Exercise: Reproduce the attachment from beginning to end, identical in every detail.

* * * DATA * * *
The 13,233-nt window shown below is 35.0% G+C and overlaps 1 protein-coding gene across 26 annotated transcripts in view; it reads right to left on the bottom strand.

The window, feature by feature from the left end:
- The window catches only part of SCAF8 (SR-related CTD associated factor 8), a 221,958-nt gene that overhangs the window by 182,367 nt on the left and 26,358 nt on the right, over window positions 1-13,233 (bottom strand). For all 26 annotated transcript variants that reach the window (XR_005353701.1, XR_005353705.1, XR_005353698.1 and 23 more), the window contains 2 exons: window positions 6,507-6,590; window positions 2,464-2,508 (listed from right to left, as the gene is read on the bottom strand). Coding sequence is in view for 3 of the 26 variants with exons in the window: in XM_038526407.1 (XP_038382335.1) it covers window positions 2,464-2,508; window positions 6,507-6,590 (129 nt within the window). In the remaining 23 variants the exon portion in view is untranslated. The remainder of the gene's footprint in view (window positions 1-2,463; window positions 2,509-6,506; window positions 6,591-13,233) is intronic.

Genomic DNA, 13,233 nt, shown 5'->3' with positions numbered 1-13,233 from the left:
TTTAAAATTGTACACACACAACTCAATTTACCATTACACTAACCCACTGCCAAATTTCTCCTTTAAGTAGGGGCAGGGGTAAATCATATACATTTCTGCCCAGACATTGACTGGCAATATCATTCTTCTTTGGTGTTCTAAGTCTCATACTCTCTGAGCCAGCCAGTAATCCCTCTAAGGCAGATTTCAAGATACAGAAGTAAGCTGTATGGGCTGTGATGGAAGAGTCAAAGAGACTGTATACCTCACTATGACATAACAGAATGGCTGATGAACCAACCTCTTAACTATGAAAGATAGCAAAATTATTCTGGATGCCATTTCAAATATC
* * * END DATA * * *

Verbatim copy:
The 13,233-nt window shown below is 35.0% G+C and overlaps 1 protein-coding gene across 26 annotated transcripts in view; it reads right to left on the bottom strand.

The window, feature by feature from the left end:
- The window catches only part of SCAF8 (SR-related CTD associated factor 8), a 221,958-nt gene that overhangs the window by 182,367 nt on the left and 26,358 nt on the right, over window positions 1-13,233 (bottom strand). For all 26 annotated transcript variants that reach the window (XR_005353701.1, XR_005353705.1, XR_005353698.1 and 23 more), the window contains 2 exons: window positions 6,507-6,590; window positions 2,464-2,508 (listed from right to left, as the gene is read on the bottom strand). Coding sequence is in view for 3 of the 26 variants with exons in the window: in XM_038526407.1 (XP_038382335.1) it covers window positions 2,464-2,508; window positions 6,507-6,590 (129 nt within the window). In the remaining 23 variants the exon portion in view is untranslated. The remainder of the gene's footprint in view (window positions 1-2,463; window positions 2,509-6,506; window positions 6,591-13,233) is intronic.

Genomic DNA, 13,233 nt, shown 5'->3' with positions numbered 1-13,233 from the left:
TTTAAAATTGTACACACACAACTCAATTTACCATTACACTAACCCACTGCCAAATTTCTCCTTTAAGTAGGGGCAGGGGTAAATCATATACATTTCTGCCCAGACATTGACTGGCAATATCATTCTTCTTTGGTGTTCTAAGTCTCATACTCTCTGAGCCAGCCAGTAATCCCTCTAAGGCAGATTTCAAGATACAGAAGTAAGCTGTATGGGCTGTGATGGAAGAGTCAAAGAGACTGTATACCTCACTATGACATAACAGAATGGCTGATGAACCAACCTCTTAACTATGAAAGATAGCAAAATTATTCTGGATGCCATTTCAAATATC